In an intriguing synthesis of current theories of international finance, trade, and industrial organization, Paul Krugman presents a provocative analysis of the extraordinary volatility of exchange rates in the 1980s.
Krugman focuses on imperfect integration of the world economy, showing how this has become both a cause and effect of exchange rate instability. He outlines the costs and benefits of recent flexible-exchange rate policies and offers fresh insight into why the models that worked in the first half of the 1980s don't work in the growing uncertainty of the latter half. Krugman's analysis is succinct and accessible, with technical appendixes that offer powerful backing to his ideas.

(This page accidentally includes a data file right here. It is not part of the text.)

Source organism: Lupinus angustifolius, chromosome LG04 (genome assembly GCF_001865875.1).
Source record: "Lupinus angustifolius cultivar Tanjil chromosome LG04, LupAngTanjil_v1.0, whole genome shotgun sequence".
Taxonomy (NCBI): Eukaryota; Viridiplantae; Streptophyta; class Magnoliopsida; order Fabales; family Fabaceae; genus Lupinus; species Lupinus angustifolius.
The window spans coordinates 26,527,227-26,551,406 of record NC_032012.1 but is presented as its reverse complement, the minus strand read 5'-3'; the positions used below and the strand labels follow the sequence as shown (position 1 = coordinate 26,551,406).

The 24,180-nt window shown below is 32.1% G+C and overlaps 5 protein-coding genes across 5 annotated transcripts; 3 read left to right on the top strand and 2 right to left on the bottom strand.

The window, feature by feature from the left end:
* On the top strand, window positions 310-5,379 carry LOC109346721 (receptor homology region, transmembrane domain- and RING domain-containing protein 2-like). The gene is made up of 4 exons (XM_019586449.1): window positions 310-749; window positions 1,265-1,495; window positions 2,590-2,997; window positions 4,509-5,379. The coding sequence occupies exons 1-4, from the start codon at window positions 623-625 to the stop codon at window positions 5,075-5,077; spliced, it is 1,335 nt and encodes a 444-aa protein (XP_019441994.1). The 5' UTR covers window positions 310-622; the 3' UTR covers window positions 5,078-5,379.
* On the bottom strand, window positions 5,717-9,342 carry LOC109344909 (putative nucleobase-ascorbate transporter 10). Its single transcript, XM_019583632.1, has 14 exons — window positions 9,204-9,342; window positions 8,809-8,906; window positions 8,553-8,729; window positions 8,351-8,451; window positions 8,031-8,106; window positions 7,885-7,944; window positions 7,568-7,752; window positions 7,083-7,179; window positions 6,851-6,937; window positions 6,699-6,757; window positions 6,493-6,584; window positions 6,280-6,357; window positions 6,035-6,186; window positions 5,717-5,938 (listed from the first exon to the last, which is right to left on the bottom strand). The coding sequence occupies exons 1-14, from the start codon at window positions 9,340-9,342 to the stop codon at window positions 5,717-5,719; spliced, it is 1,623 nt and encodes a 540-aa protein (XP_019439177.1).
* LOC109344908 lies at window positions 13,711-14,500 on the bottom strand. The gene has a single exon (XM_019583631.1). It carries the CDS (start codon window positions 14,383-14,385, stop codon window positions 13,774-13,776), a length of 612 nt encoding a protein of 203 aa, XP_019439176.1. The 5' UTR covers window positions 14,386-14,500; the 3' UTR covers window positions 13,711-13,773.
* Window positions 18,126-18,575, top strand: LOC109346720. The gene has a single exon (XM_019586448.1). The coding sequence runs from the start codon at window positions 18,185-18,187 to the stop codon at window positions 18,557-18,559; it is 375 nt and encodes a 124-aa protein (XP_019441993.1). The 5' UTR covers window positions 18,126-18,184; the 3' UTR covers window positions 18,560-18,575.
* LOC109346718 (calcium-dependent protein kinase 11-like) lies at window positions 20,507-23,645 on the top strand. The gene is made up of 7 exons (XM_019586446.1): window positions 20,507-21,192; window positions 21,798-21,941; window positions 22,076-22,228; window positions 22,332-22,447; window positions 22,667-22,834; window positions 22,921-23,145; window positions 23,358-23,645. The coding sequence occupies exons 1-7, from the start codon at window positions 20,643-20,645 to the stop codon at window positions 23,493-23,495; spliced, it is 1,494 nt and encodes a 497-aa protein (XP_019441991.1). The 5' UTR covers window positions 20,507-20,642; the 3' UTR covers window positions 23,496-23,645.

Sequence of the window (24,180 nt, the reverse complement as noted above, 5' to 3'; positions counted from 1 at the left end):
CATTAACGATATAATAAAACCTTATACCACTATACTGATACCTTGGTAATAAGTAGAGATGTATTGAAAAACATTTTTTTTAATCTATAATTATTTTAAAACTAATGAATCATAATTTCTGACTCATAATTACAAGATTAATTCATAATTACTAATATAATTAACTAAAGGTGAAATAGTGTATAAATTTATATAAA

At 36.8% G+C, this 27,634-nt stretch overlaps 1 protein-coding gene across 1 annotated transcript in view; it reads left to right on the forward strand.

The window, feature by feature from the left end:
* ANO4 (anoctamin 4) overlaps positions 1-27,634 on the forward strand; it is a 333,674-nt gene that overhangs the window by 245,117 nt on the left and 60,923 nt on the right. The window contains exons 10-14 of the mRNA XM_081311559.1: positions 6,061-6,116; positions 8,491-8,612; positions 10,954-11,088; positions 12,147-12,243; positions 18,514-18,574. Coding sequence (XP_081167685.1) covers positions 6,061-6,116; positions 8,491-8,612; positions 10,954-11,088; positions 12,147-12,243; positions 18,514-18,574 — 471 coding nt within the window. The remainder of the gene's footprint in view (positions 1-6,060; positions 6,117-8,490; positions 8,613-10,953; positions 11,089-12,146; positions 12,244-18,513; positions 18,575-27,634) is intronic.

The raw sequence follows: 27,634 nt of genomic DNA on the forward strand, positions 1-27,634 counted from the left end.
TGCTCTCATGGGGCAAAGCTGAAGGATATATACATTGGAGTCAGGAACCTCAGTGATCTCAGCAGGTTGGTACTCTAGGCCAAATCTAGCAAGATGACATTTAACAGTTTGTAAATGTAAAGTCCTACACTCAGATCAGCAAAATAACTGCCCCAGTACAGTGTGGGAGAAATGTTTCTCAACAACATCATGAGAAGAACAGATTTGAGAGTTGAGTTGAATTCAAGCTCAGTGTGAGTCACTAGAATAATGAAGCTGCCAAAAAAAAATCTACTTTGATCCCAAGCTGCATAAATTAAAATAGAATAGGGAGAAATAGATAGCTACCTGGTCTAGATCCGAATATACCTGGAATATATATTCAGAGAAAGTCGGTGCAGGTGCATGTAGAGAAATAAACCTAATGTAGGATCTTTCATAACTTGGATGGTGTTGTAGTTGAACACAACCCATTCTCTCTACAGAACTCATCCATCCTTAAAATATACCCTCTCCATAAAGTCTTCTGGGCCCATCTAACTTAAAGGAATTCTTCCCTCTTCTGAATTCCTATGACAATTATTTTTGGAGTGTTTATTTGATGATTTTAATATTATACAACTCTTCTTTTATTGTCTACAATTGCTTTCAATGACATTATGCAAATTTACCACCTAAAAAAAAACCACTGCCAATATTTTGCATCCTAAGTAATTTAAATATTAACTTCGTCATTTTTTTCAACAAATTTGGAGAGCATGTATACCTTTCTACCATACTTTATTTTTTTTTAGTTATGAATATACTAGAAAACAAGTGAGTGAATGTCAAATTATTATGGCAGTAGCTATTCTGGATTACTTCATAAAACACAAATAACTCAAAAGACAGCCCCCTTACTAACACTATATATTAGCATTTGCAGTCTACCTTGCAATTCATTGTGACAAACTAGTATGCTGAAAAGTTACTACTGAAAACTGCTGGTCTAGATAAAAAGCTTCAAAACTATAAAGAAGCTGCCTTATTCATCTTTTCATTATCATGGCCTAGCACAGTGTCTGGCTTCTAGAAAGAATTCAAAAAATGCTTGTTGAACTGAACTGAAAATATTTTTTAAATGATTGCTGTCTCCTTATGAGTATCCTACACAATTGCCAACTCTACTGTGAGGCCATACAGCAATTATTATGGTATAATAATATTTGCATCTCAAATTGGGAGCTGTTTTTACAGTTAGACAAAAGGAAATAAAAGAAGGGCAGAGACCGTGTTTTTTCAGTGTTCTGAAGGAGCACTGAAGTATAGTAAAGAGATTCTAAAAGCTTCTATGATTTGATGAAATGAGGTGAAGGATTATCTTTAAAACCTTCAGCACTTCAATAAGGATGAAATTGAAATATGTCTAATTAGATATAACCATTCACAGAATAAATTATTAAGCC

Exchange Rate Instability contains a surprising reevaluation of the author's own work on exchange rates. Krugman questions the need for further devaluation of the dollar, arguing that uncertainty - rather than the lack of costcompetitiveness explains the failure of current policies to reduce the United States trade deficit. He proposes an eventual return to fixed exchange rates.
Paul R. Krugman is Professor of Economics at MIT Exchange Rate Instability inaugurates the Lionel Robbins Lectures series.
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